I won’t go into the specifics of XGBoost models, but they are awesome. Their flexibility makes it easy to quickly define features and test them in the model without a lot of data munging. Since our dataset is still relatively sparse, we did a randomized cross-validation to tune the hyperparameters of the model.
Since our question database will grow over time, our model should continue to get more accurate as we retrain it on new data. On some older test sets, we’ve been able to hit 89.7% accuracy, although on newer games we’re hovering around 80%.
Despite having an answer key for most of the questions, our team hardly ever wins. Getting 12/12 questions correct is the holy grail here, but I doubt we will reach that level of accuracy on a regular basis. It might seem strange for us to consistently lose games where the model correctly predicts 11/12 questions. Shouldn’t we at least be winning those games 33% of the time?
Unfortunately, we don’t know WHEN the model is going to be wrong, and so if the model is wrong just once, everyone is wrong together. Some questions are also truly unsearchable, because they require multiple pieces of data that has to be combined in unconventional ways (e.g. what pair of singers combined have the same total of Grammy wins as Beyoncé?). Luckily, these are generally awful and un-fun trivia questions for people to answer, so they do not show up often.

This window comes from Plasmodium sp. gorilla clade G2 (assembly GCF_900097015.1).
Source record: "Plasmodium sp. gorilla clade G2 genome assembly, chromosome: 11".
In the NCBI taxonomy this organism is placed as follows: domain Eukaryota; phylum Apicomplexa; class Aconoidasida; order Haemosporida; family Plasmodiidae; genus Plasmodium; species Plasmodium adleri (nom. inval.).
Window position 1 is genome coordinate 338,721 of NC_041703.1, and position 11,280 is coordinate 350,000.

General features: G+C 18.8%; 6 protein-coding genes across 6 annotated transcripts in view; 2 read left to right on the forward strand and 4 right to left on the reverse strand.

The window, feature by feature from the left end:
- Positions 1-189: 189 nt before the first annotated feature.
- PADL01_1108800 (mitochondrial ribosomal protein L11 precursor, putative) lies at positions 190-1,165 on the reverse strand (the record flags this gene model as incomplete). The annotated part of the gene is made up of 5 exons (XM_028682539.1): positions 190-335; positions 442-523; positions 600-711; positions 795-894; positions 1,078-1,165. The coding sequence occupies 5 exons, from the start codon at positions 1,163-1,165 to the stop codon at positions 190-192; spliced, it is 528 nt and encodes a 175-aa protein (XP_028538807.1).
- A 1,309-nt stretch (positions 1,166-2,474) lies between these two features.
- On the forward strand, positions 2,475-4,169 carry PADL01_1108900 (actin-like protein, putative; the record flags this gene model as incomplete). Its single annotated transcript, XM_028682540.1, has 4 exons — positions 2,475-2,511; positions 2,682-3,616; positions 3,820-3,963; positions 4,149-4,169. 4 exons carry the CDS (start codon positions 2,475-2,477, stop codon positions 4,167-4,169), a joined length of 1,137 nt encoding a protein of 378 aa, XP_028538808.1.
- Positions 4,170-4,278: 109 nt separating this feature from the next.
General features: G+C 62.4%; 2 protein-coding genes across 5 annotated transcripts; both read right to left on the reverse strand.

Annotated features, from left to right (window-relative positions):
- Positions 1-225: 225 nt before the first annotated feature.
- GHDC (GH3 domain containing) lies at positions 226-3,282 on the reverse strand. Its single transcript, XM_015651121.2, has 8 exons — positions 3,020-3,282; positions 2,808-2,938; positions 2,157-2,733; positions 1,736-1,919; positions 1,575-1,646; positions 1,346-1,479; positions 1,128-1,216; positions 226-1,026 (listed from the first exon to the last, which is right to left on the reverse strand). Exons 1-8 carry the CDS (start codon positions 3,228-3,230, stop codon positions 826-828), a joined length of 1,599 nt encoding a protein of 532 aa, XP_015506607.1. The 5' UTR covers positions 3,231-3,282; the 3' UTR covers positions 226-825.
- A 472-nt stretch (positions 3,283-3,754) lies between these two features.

Still, the model has definitely improved our chances. In the past two weeks, our team has won four times, and I regularly make it past question 10. Needless to say though, the engineering hours that went into creating this model has not resulted in a positive ROI. (However, it’s worth noting some of the techniques we tested in our model did inspire ideas for other data science projects in our video product, such as using an autoencoder for detecting image content.)
Several blog posts have come out claiming they’ve “hacked” HQ, but I can say with certainty that none of them are consistently winning games. We’ve tested our model, which uses more features and data than any other approach I’ve seen, on hundreds of questions. With 80% accuracy, you can expect to win 7% of all games, which is around where our model stands. Using more rudimentary googling and webscrapes, the accuracy is at most 65%. That means you only have a half-percent chance to win any given game.
So rest assured, hackers are not ruining HQ. Last month, only a single winner won the $1500 prize, and payouts have remained fairly consistent over time.
To date, we have made $76.13 from playing games with our model.
At the end of the year, Mux will make a charitable contribution equivalent to our total winnings. This was never about the money; it was about the challenge.
Thanks for reading and watch for an upcoming blogpost where we take a deeper look into how HQ publishes video.